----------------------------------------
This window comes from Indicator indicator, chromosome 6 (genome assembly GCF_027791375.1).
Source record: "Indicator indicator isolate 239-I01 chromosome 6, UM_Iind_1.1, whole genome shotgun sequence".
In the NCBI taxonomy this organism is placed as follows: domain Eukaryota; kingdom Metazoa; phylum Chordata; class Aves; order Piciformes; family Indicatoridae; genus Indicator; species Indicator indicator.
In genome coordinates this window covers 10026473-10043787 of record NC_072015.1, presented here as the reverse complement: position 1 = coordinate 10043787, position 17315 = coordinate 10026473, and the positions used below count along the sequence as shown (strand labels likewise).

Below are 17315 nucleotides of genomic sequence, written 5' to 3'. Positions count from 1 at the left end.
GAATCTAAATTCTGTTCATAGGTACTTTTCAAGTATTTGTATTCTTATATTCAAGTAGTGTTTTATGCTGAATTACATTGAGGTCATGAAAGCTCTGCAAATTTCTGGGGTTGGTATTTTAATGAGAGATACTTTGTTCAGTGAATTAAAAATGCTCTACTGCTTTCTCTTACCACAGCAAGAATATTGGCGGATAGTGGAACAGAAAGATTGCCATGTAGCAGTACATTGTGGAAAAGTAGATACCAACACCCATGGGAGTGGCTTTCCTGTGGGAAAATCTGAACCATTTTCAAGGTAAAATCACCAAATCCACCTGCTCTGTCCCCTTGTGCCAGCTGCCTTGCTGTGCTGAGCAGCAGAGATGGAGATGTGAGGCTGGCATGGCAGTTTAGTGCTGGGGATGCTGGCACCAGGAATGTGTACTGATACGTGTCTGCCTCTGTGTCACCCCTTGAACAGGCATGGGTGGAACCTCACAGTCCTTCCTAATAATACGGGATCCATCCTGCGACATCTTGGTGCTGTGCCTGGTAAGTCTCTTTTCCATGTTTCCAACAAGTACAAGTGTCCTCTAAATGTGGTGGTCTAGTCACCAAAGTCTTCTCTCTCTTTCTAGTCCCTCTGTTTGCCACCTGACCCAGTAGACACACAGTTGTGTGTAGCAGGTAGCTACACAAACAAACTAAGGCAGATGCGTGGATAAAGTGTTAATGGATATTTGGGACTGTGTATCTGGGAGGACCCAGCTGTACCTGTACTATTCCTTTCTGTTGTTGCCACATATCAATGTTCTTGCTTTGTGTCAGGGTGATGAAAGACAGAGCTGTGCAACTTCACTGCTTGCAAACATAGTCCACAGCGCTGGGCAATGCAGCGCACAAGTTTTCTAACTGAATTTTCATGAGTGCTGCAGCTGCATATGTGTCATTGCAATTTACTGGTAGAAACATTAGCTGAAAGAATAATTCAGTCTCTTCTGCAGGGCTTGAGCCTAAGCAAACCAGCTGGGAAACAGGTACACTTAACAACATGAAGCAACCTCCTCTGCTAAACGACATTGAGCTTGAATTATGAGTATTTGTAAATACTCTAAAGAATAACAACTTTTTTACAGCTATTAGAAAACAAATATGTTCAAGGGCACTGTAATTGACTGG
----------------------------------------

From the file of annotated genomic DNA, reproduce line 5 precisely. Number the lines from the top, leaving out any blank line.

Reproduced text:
Below are 17315 nucleotides of genomic sequence, written 5' to 3'. Positions count from 1 at the left end.